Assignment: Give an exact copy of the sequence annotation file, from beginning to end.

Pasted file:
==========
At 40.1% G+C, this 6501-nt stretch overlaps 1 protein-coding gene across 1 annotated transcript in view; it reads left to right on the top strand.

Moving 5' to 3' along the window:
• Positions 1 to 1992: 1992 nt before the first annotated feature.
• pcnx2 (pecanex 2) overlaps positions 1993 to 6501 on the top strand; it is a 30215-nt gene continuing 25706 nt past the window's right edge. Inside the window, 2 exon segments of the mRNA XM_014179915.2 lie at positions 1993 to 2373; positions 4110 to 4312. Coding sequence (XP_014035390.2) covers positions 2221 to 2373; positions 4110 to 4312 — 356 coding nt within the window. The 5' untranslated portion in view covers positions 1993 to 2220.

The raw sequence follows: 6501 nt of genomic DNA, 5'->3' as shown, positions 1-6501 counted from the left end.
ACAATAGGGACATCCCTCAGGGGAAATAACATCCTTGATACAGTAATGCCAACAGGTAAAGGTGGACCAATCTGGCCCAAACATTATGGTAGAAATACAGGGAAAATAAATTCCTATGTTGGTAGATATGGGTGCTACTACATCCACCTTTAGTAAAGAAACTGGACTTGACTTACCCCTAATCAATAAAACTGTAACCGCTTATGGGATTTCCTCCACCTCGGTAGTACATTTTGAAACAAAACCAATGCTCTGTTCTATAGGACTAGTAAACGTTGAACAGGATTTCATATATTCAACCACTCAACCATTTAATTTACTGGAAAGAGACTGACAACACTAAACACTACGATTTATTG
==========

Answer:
At 40.1% G+C, this 6501-nt stretch overlaps 1 protein-coding gene across 1 annotated transcript in view; it reads left to right on the top strand.

Moving 5' to 3' along the window:
• Positions 1 to 1992: 1992 nt before the first annotated feature.
• pcnx2 (pecanex 2) overlaps positions 1993 to 6501 on the top strand; it is a 30215-nt gene continuing 25706 nt past the window's right edge. Inside the window, 2 exon segments of the mRNA XM_014179915.2 lie at positions 1993 to 2373; positions 4110 to 4312. Coding sequence (XP_014035390.2) covers positions 2221 to 2373; positions 4110 to 4312 — 356 coding nt within the window. The 5' untranslated portion in view covers positions 1993 to 2220.

The raw sequence follows: 6501 nt of genomic DNA, 5'->3' as shown, positions 1-6501 counted from the left end.
ACAATAGGGACATCCCTCAGGGGAAATAACATCCTTGATACAGTAATGCCAACAGGTAAAGGTGGACCAATCTGGCCCAAACATTATGGTAGAAATACAGGGAAAATAAATTCCTATGTTGGTAGATATGGGTGCTACTACATCCACCTTTAGTAAAGAAACTGGACTTGACTTACCCCTAATCAATAAAACTGTAACCGCTTATGGGATTTCCTCCACCTCGGTAGTACATTTTGAAACAAAACCAATGCTCTGTTCTATAGGACTAGTAAACGTTGAACAGGATTTCATATATTCAACCACTCAACCATTTAATTTACTGGAAAGAGACTGACAACACTAAACACTACGATTTATTG